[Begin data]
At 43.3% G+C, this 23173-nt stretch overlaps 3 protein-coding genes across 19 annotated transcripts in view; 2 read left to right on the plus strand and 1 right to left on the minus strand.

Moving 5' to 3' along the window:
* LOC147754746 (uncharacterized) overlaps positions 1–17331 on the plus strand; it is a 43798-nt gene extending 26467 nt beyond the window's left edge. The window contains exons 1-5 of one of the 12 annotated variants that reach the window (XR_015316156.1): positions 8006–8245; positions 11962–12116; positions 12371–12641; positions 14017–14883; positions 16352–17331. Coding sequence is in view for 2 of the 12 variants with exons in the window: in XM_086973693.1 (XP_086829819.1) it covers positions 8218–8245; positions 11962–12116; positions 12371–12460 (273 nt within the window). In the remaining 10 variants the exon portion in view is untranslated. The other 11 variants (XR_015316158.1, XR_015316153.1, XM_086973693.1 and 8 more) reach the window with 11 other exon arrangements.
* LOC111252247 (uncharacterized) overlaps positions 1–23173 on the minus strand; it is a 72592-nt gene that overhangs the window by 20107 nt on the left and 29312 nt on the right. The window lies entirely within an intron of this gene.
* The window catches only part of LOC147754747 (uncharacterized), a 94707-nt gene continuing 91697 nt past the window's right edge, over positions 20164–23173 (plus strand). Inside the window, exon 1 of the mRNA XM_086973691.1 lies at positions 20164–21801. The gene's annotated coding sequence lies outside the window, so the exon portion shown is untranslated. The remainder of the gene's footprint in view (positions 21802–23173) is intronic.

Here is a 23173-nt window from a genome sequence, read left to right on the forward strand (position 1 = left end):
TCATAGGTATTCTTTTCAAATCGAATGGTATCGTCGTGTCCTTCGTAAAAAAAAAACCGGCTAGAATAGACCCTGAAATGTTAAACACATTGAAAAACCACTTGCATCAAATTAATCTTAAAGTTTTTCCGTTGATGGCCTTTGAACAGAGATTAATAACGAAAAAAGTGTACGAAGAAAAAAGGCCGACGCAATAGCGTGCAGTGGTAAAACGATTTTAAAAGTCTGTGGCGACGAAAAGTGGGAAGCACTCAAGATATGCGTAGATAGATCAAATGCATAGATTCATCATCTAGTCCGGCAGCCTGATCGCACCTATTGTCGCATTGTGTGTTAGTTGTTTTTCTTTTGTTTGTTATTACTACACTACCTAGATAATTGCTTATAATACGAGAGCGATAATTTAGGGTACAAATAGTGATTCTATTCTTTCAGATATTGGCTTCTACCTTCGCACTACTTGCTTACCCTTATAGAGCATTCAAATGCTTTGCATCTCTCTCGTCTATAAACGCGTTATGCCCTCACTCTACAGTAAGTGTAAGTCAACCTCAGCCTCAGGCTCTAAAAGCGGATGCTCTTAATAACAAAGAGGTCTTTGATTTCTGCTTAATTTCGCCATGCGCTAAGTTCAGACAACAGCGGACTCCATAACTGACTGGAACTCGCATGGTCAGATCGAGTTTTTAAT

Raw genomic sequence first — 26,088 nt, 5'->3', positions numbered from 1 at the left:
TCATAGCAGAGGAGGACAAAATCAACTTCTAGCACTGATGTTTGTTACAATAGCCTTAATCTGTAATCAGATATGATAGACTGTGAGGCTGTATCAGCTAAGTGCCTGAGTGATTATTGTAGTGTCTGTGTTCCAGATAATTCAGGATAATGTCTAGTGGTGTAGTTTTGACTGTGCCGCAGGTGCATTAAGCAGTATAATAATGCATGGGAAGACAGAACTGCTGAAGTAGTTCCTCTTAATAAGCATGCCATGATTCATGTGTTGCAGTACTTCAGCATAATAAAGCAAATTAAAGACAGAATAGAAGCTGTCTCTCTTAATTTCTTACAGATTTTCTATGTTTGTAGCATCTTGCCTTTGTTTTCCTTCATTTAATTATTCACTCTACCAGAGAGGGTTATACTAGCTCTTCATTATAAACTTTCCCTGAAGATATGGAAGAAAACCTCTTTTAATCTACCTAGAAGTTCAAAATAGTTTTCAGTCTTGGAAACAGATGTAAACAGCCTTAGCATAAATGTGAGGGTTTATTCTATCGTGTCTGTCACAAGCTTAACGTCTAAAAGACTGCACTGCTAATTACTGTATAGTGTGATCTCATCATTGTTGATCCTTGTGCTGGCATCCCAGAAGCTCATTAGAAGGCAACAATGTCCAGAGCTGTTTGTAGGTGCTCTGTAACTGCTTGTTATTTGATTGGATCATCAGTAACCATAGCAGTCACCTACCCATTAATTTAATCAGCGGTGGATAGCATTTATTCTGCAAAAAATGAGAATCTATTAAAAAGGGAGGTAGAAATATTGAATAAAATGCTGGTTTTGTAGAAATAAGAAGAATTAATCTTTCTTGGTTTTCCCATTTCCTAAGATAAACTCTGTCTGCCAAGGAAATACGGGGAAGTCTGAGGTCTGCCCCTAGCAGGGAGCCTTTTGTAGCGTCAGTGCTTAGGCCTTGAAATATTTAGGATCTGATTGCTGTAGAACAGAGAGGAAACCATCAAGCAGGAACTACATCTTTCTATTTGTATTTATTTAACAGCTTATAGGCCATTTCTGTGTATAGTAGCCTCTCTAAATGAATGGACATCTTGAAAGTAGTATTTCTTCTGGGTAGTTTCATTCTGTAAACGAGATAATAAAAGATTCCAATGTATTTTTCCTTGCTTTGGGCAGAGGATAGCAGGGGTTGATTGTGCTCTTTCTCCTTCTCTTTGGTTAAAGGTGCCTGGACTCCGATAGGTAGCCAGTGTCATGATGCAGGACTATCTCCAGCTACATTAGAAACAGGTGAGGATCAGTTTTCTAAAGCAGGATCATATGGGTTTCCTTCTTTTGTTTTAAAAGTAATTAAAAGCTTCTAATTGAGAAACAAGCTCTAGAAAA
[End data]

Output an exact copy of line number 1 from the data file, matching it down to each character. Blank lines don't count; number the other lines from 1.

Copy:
At 43.3% G+C, this 23173-nt stretch overlaps 3 protein-coding genes across 19 annotated transcripts in view; 2 read left to right on the plus strand and 1 right to left on the minus strand.